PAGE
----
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Saving Schools

Saving Schools
By France Griggs Sloat

Robert Bueter, S.J., lifts a series of maps onto a round table in his office and studies the collection of red and black dots scattered across the pages. The red dots, each representing a loss of 20 school-age children, are clustered in the older Cincinnati neighborhoods. Larger shapes interspersed among them depict the many Catholic schools struggling to serve students who aren’t there anymore. But north of the I-275 beltway are hundreds of black dots, each representing an increase of 20 children. Noticeably absent, however, are school buildings.

“The maps tell me where the schools should be,” Bueter says.

For example, in Butler County, where the Lakota public school district struggles each year with growing enrollment, a flurry of black dots represents 6,000 Catholic families in two parishes—but no grade school. Most of the children attend the public schools. The scenario is repeated in a ring of suburbs stretching west to east beyond the beltway in neighborhoods where families moved in but the Catholic schools did not.

Despite the declining Catholic school enrollment, Bueter has a vision. Ordained in 1973, the Jesuit educator has worked passionately in Catholic education, literally saving floundering high schools in Lexington, Ky., and Chicago. In January 2007, Bueter came to Xavier as associate director of the newly founded Center for Catholic Education, which aims to improve and enhance Catholic education in the Cincinnati region by lending its expertise and resources to local Catholic schools.

“The idea of a center was floated to ensure the long-term health and stability of Catholic education in our region,” says the center’s director, Mike Flick. “A lot of Catholic schools today are experiencing declining enrollment, which creates a financial burden on a parish and makes the feasibility of operating a school questionable. There are a whole lot of ways we can help. Our charge was to make the resources of Xavier available to the schools.”

With Bueter leading the day-to-day operations and Flick overseeing the mission, the center has in its short 12 months refocused existing programs and added new ones. Aided by a partnership with the Archdiocese of Cincinnati Catholic Schools Office, it sponsored two summits on Catholic education, presented a nationally known speaker on parenting and discipline, and held a workshop for educators, a leadership scholars program for teenage students and a program for middle-school students on the topic of bullying.

But the center’s most enduring impact has been its education programs. The Initiative for Catholic Schools, which began with a $3-million grant from the Buenger Foundation in 2004, came under the center’s wing last January and graduated its first class of 100 students in June after they completed professional development courses in math and science instruction and administrative leadership. The remaining grant money is now supporting a second class of Catholic school teachers and principals from 15 new schools, and Flick expects a third class to complete the program next year.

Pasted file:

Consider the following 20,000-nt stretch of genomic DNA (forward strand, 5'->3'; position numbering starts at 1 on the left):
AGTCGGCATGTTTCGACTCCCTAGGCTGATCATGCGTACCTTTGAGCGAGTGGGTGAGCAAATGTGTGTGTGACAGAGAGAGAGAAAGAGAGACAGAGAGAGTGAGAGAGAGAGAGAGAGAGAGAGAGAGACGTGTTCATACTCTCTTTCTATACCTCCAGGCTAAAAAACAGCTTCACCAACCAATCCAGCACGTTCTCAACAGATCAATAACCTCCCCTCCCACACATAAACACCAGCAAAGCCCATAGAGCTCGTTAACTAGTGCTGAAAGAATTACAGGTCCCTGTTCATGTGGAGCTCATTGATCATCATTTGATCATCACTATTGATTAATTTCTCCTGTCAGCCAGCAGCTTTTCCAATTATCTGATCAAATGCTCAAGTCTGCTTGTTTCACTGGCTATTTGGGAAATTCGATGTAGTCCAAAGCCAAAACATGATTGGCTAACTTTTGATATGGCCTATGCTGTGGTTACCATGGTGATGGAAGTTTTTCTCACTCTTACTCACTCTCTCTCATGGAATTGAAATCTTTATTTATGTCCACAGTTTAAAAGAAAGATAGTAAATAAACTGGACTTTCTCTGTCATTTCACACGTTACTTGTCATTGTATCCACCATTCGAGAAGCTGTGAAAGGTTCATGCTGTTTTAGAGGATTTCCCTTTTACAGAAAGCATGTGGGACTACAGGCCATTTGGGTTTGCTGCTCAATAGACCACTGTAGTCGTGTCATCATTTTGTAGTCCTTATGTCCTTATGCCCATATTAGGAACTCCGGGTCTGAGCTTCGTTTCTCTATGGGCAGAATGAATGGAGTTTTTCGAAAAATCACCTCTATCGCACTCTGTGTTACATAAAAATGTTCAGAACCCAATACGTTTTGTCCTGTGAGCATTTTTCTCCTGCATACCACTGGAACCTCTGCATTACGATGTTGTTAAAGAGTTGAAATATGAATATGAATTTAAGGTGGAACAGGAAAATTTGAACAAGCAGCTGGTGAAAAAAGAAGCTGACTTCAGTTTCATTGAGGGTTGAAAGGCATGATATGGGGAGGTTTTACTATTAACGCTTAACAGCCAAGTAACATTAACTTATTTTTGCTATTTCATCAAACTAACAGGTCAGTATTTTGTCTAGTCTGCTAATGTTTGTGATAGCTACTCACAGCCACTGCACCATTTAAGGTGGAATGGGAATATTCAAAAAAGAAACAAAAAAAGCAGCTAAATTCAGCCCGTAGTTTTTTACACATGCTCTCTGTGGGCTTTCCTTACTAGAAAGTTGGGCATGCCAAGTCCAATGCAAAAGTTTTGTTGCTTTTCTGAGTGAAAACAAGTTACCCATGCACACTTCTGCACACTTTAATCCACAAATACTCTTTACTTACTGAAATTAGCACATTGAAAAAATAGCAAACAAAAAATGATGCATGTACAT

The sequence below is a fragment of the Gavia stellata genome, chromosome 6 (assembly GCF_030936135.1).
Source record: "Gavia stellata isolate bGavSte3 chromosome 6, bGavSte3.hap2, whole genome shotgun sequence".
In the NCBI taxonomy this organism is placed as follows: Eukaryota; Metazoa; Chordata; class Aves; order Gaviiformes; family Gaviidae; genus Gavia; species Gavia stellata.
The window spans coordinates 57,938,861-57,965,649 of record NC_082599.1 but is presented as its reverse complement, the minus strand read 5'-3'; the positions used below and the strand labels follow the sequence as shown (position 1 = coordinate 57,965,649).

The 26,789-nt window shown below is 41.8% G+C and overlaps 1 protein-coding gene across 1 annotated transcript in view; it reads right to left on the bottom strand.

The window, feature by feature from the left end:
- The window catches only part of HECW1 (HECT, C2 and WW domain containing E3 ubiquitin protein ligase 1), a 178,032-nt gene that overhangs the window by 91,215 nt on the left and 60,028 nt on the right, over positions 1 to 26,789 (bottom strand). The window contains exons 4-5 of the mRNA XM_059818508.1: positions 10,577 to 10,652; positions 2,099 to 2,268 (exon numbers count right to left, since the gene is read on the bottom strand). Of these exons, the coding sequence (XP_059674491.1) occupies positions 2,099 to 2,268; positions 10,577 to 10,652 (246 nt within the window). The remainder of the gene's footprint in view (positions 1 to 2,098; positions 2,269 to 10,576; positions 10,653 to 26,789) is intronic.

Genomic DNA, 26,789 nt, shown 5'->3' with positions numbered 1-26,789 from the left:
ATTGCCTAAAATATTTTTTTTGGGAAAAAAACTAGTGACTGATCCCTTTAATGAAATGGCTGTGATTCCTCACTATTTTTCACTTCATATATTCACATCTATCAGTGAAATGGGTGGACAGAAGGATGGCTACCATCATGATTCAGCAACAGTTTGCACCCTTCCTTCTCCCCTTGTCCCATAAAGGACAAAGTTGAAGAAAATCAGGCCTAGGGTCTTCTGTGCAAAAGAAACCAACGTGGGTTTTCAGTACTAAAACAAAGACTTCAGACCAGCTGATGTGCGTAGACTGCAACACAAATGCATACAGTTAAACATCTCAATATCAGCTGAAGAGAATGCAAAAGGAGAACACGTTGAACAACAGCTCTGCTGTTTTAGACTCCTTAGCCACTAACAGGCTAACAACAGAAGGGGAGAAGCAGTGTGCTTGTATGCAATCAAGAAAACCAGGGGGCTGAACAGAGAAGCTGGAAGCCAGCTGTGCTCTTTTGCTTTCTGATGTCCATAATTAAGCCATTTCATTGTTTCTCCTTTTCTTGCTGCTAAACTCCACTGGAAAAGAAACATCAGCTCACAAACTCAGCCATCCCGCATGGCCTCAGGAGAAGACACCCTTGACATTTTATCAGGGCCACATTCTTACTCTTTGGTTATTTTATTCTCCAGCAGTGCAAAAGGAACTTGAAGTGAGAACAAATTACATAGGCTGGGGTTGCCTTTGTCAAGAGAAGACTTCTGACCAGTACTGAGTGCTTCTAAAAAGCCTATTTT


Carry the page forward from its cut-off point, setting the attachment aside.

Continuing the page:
Mary Ann Ellerbrock was an early success story. A seventh-grade teacher from St. Vivian Elementary for 13 years, Ellerbrock landed a job as assistant principal at another school, St. Columban in the growing suburb of Loveland after completing the program.

“That summer when I came into this job interview, I had to laugh because so many of the questions aligned so closely with what we’d talked about in class,” she says. “I was pretty well prepared for the interview. It was amazing the way it all fell into place. That was the goal—to move teachers into administration. It was so exciting to get the position.”

In January, the center started a new program for Catholic school educators who are seeking a Master of Education. About 60 students signed up for the program, taking advantage of a nearly 60-percent discount in tuition.

“Our goal is to assure Catholic school teachers are viewed equally or as more competent than public school teachers,” Flick says. “They need to be highly qualified with a master’s degree and a state teacher’s license. Our goal is making sure teachers and administrators are perceived as being professional, and Xavier is in a position to do that with a discount.”

Xavier also discounts graduate-level tuition costs for all Catholic educators working in a Catholic school.

Bueter, who’s teaching two of the classes, says he’s sharing his maps and the sobering demographics about declining enrollment in Catholic schools with his students in hopes of drawing Catholic families back from the public schools.

“That’s why it’s important to do this program,” he says. “The new programs can educate people to the reality of the situation. Some parents think they can have good education in the public schools without good religion and morality under them. But schooling is what we’re about here, and religion is what makes us better.”

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